Top bills fail in Missouri governor's special crime session
COLUMBIA, Mo. – Republican Gov. Mike Parson's contested proposal to give the Missouri attorney general the power to intervene in St. Louis homicide cases failed Wednesday when the GOP-led House finished a special session focused on curbing violent crime without taking action on the bill.
The bill would have allowed the attorney general, currently Republican Eric Schmitt, to prosecute St. Louis homicides if the local prosecutor's office didn't act on those cases within 90 days and if police asked for an intervention. Parson said the goal was to help reduce violent crime in St. Louis, but the proposal was widely seen as criticism of the city's first Black prosecutor, Kim Gardner, who is a Democrat.
"You're not going to hit a home run every time in this building," Parson said. "We're very content with what we got moving. Anything we can do to help law enforcement, to help victims in this state (and) to fight violent crime is a win, no matter how big or small it is."
Parson had asked lawmakers to pass the measure midway through the special session, which he had called.
In Missouri, the attorney general has limited power to prosecute most crimes, a task typically left to local prosecutors. Prosecutors now can request help from the attorney general if needed.
Senators put a three-year expiration date on the measure, meaning it would have expired a year before Gardner and Schmitt are up for reelection.
Republican critics of Gardner blamed her in part for a recent surge in homicides in the city. But Democrats accused Parson and other Republicans of trying to undermine the recent primary election that Gardner won. She's expected to win in the general election in the overwhelmingly Democratic city.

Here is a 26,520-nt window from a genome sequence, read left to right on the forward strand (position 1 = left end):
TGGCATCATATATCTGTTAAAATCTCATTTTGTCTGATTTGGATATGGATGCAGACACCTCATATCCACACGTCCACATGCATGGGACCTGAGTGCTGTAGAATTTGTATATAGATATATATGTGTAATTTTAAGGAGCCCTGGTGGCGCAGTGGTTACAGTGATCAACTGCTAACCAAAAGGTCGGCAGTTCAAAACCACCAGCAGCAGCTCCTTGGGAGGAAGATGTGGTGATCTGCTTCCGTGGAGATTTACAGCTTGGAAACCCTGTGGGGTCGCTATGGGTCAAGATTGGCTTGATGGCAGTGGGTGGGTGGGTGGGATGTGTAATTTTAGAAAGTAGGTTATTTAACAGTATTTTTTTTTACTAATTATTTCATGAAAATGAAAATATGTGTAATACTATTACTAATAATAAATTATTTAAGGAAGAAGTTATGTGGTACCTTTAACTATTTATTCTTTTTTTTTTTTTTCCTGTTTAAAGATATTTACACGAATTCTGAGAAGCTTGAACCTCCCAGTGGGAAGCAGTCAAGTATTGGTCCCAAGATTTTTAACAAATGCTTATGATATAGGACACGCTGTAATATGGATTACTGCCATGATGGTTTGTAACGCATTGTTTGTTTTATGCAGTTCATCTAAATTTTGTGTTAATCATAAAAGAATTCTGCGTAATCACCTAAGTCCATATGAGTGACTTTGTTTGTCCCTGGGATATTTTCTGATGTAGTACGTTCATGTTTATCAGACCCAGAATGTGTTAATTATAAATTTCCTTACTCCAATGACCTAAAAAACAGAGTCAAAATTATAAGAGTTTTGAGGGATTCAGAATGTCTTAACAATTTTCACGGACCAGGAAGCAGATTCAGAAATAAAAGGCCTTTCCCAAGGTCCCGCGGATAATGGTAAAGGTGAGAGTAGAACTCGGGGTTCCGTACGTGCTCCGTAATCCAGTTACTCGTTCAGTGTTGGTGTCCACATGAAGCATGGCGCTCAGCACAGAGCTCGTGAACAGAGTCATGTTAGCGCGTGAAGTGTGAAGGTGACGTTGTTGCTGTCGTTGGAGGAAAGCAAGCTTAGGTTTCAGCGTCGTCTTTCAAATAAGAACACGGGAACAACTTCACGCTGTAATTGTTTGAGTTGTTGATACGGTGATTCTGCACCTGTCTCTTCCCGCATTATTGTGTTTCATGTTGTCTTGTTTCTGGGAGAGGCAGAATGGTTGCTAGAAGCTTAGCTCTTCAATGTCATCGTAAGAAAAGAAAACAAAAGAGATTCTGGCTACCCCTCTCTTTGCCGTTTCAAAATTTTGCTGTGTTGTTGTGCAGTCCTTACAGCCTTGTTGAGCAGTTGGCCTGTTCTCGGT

Republicans including President Donald Trump also criticized Gardner after she charged a white couple with felony unlawful use of a weapon for displaying guns during a racial injustice protest outside their mansion in July.
Parson has said he spoke with Trump about Gardner's decision and told the president that it's difficult to remove an elected official from office in Missouri, though he didn't say if Trump had asked if Gardner could be removed.
The proposal to give Schmitt the power to prosecute St. Louis homicides didn't gain traction in the House, where the measure never received a committee hearing.
The issue highlights divisions between the Republican governor, Republican-led Senate and Republican-led House.
House members also ended work without passing a bill on giving firearms to children.
Parson had asked lawmakers to increase penalties for giving guns to minors. Instead, the House voted to ditch that law and only make it a felony to give firearms to minors if the intent is to avoid arrest or criminal investigation. Senators undid that change, and the House in response let the bill die.
Ultimately lawmakers passed only two of Parson's proposals: legislation allowing St. Louis police to live outside the city and a bill creating a fund for witness protection services, which lawmakers didn't put money into.
House leaders in a joint statement said they were excited to pass "several significant measures to provide additional resources for law enforcement officers and protect the witnesses against violent criminals."